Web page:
In this week’s Drawn & Quartered column from the Honolulu Star-Bulletin, Wilma Jandoc and Jason Yadao takes a look at ADV, a company that is becoming notorious for never finishing a series. They crunch the numbers:
Analysis of an animeondvd.com database and Diamond Comics shipping lists shows that out of 79 series the company has announced since 2003, 43 have been canceled outright or put on indefinite hiatus. Another 11 were announced in 2004 but never released.
Jason and Wilma weren’t able to contact anyone at the company to figure out what is going on. However, in March 2005, according to this post from Thought Balloons, Publishers Weekly got word that ADV had laid off about 25 employees from its manga division.
Company president John Ledford pointed to a saturated market and discerning customers as contributing factors. “Anyone can see that there’s only so much shelf space available to manga and to anime,” he told PW. “We’ve adjusted our schedule to keep pace with the opportunities for shelf space.”
The restructured manga unit will focus on publishing “winners,” according to Oarr, who said the company will release about 50 titles this year, down from about 80 in 2004.
It sounds to me like he read the market exactly wrong; sales are growing, shelf space is expanding, and ADV has a product that people actually want. Take a look at this thread on the ANN forums. People are beating down the door to get the next volume of Yotsuba&!, but ADV won’t sell it to them. What’s wrong with this picture?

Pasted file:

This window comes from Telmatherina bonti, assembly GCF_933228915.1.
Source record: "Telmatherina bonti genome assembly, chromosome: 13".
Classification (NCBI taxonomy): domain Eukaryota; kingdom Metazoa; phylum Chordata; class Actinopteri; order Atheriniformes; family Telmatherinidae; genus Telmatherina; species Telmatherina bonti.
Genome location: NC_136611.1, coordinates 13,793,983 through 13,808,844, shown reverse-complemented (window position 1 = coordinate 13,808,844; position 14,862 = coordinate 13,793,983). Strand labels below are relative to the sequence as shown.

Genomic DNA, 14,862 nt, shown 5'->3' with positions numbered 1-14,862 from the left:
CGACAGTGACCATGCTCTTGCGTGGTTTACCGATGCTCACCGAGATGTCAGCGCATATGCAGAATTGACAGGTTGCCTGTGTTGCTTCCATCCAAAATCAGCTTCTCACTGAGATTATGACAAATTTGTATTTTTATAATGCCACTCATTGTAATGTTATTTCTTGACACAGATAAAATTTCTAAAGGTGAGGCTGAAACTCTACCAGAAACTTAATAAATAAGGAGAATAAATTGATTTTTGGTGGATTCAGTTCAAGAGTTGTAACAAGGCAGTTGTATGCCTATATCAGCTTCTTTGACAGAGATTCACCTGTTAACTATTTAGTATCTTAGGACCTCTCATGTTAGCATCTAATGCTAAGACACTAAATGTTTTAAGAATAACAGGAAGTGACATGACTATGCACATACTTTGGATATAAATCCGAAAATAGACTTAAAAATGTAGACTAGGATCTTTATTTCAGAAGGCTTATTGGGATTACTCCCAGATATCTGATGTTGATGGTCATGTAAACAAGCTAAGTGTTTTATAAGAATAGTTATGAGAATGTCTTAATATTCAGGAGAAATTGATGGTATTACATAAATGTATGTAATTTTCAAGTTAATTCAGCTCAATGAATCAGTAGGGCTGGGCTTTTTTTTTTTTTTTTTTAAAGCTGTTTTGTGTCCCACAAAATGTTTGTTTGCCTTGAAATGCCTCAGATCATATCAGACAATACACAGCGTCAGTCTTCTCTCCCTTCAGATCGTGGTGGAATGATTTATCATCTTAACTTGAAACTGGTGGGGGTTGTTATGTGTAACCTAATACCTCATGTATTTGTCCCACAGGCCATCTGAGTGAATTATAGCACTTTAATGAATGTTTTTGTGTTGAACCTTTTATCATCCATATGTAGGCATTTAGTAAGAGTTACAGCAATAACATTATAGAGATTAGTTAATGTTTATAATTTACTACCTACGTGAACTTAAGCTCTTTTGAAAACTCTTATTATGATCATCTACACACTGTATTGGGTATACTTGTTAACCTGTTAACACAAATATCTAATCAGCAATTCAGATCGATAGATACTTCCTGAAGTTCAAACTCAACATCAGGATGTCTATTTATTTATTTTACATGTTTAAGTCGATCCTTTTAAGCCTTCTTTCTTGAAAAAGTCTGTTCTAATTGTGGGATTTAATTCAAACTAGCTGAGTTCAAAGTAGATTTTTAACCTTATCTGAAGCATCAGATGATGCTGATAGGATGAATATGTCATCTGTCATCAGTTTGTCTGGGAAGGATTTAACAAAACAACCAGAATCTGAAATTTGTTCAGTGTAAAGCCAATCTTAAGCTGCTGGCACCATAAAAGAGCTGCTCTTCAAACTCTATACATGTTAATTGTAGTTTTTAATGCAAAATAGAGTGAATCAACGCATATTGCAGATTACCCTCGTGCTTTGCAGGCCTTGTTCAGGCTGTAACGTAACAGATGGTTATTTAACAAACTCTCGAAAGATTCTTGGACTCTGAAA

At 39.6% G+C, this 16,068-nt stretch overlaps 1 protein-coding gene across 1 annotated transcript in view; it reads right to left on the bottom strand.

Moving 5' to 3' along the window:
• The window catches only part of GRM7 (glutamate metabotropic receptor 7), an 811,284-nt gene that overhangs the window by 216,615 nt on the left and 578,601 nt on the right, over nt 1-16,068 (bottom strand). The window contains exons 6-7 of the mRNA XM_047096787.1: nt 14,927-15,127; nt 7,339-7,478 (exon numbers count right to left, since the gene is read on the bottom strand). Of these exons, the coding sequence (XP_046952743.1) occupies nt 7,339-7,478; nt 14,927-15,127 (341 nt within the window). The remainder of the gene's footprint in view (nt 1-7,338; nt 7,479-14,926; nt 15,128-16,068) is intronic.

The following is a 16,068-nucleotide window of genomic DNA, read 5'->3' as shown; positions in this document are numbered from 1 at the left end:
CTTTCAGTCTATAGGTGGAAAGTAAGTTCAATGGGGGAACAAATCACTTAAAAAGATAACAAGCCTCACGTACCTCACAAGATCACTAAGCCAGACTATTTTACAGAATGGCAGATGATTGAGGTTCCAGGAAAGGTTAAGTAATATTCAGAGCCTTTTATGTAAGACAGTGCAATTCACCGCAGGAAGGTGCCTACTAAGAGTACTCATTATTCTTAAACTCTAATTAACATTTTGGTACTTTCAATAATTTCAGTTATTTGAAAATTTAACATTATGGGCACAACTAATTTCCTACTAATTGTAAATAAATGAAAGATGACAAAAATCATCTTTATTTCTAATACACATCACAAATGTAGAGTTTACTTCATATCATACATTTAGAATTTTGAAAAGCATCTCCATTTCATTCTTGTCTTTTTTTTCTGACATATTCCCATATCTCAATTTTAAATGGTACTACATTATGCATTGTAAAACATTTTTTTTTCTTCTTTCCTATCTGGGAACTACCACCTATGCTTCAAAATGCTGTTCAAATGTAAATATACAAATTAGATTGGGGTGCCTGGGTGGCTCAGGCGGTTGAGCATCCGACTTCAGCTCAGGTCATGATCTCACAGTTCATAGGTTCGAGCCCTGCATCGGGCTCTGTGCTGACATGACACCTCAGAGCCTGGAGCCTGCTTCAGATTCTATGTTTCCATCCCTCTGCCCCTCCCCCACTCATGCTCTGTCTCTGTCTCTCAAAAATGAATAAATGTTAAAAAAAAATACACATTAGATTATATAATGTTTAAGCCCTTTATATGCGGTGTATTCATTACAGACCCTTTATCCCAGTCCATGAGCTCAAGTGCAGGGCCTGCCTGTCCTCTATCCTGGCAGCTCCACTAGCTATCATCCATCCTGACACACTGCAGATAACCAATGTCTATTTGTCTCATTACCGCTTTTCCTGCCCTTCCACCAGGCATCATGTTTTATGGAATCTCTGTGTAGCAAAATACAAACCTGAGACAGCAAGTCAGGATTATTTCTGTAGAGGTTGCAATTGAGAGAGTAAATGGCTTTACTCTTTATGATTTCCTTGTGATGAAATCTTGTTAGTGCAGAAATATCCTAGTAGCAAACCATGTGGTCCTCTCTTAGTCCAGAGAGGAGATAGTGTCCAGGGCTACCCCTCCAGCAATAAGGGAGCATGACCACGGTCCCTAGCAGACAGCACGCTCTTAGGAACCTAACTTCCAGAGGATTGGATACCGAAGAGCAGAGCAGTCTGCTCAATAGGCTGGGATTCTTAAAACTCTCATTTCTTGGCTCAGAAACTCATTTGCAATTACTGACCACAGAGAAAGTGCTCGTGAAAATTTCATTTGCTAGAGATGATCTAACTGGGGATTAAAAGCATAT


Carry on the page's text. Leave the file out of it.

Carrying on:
Communication seems to be a big part of the problem. The ADV manga home page was last updated in September 2004. (The anime section does get more attention.) Yotsuba&! isn’t even listed. Their catalog only lists the first volume of Cromartie High School, arguably their hottest selling property, and that listing bears the discouraging words “sold out.” And unlike other publishers, who have spokespeople that answer the phone and even drop in on forums, ADV wouldn’t even talk to a reporter.
Are they trying to chase readers away? If so, they’re doing a good job. But if they’re trying to sell manga, well, time to try another tack. Like giving the customers what they want.